At Driftwood, it is intended that the cabanas would be rented for a season by a maximum of six people with a total of four guests. Prior to construction of the cabanas Driftwood's facilities accommodated 2,150 people who leased lockers and cabanas. This number does not reflect guests who also used the facility. Upon the completion of its renovation Driftwood argues that it will accommodate only 804 members, exclusive of permitted guests. None of the cabanas at either location would meet the building code requirements (BOCA) for residential structures. They were not built with insulation and do not contain provisions for heating or air conditioning. Under the rules of each club overnight use of the cabanas is prohibited.
Driftwood also argues that the impact on the beach and surrounding area will be less following construction because: (1) the pilings for the new cabanas are deeper and more sturdy than those of the original cabanas; (2) some of the cabanas are further off the ground than preexisting structures; (3) the new cabanas are located in the same "footprint" as the old cabanas, except they were moved 15 feet pursuant to the borough engineer's request. Driftwood contends that these cabanas are not "dwelling units" or the equivalent as referred to in CAFRA because they do not meet BOCA standards for dwellings and overnight use is prohibited. DEP, on the other hand, contends that construction of these cabanas violates those provisions of
CAFRA which require that any person proposing to construct a "facility" in the coastal area must obtain a permit from DEP prior to beginning construction. N.J.S.A. 13:19-5.
In CAFRA the term "facility"*fn1 is defined in expansive, yet somewhat specific fashion in N.J.S.A. 13:19-3 c. The parties appear to agree that if any definition applies, it would come under subsection 3 c(5) which reads:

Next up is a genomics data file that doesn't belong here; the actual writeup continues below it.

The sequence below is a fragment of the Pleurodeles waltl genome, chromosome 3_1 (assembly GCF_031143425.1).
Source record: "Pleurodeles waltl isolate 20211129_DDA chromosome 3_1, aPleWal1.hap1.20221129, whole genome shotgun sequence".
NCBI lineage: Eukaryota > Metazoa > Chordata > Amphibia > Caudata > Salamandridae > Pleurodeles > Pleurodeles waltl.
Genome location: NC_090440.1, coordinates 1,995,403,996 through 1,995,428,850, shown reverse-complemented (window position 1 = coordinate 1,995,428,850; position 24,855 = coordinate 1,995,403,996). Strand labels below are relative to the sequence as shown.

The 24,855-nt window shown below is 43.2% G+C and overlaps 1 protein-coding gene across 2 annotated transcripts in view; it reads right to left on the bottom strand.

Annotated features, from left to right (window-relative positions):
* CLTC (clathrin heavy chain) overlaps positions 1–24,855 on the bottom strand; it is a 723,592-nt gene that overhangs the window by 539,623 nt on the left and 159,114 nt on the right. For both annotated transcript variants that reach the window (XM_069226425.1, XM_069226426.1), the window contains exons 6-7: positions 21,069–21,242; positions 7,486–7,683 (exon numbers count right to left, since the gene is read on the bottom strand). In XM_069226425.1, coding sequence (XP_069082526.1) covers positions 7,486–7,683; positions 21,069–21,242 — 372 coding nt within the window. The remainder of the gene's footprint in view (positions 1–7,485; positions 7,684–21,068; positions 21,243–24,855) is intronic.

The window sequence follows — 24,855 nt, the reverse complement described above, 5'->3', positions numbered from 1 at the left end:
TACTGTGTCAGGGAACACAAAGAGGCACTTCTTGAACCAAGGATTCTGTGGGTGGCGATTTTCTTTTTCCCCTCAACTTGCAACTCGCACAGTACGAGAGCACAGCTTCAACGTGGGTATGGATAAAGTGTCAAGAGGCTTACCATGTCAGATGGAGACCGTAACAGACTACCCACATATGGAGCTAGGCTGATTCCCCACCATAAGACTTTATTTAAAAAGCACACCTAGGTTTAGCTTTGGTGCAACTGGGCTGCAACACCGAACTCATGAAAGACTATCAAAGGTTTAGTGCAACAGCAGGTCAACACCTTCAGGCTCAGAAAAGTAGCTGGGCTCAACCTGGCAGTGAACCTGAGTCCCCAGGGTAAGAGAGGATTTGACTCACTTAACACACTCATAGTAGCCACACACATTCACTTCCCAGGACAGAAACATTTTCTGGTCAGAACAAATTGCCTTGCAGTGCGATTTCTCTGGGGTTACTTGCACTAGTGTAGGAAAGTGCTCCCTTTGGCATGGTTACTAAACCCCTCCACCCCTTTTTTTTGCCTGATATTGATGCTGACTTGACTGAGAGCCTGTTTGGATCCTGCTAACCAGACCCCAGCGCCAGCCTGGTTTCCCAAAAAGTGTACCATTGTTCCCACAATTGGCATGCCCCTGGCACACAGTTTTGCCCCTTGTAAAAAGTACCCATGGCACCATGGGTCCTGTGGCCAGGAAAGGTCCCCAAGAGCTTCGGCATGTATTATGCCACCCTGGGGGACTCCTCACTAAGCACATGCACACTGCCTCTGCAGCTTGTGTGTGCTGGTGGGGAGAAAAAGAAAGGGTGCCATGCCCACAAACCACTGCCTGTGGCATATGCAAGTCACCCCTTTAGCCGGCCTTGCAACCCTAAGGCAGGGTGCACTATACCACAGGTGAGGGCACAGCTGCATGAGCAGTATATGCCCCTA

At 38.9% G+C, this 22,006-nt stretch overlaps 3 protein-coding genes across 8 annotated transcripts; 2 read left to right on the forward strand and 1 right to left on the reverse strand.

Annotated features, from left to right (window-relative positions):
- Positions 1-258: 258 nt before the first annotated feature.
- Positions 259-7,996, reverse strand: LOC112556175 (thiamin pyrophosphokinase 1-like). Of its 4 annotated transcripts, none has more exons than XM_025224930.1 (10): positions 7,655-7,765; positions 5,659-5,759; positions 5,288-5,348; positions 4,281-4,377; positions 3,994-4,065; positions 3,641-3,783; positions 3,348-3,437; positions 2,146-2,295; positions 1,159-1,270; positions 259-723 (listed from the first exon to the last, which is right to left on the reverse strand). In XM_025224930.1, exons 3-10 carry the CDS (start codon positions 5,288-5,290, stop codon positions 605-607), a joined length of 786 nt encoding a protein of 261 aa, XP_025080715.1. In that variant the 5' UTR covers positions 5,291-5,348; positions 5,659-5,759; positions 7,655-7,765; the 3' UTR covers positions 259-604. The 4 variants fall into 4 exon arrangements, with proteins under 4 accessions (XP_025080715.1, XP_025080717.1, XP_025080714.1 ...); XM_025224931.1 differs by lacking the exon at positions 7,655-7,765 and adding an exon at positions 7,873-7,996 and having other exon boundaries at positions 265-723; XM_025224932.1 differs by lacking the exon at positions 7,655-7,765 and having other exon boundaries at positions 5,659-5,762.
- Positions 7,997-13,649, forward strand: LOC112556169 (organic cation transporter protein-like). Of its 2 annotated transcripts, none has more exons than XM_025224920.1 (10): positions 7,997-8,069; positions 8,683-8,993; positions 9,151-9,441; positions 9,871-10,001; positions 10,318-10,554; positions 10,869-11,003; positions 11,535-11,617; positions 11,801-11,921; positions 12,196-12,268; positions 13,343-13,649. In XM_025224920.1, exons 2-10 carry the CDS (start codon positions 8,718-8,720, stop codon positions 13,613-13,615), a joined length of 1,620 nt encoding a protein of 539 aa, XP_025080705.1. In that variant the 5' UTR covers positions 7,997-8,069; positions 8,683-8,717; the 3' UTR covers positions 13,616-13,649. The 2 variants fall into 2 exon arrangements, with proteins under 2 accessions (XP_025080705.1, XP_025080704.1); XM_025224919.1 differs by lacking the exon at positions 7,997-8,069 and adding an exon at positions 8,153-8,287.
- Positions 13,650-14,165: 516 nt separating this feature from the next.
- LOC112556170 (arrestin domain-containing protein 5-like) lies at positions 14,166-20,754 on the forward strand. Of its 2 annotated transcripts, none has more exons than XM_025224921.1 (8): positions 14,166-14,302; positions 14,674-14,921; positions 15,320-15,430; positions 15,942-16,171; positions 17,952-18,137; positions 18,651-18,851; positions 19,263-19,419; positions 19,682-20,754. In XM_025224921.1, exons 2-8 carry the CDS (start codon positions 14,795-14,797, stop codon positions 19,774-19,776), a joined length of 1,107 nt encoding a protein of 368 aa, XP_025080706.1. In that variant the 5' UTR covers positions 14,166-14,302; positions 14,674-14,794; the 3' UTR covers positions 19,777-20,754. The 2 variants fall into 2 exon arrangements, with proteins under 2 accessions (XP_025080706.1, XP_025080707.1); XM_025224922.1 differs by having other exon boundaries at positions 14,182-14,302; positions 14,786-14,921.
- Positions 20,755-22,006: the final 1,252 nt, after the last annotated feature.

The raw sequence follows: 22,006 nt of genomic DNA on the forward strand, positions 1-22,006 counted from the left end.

c. 'Facility' includes any of the facilities designed or utilized for the following purposes:
(5) Public facilities and housing --
Waste treatment plants (sanitary sewage).
Road, airport or highway construction.
New housing developments of 25 or more dwelling units or equivalent.
Expansion of existing developments by the addition of 25 or more dwelling units or equivalent. . . . [Emphasis added.]
DEP contends that a CAFRA permit is required for 25 or more "cabanas" because they "are similar in size to rooms people traditionally sleep in, have ready access to bathroom facilities, are designed as permanent structures and have generally the same land use and environmental impacts as more traditional housing units."
As noted, although cease and desist orders had been issued to Driftwood and Edgewater in April 1985, both defendants continued working on the construction of the cabanas. Essentially, Driftwood contended that the DEP had no statutory authority to issue the stop-work orders because neither CAFRA nor its implementing regulations, N.J.A.C. 7:7-1.1, et seq., provide for issuance of such orders. In declining injunctive relief the trial judge concluded that the definition of "dwelling units or ...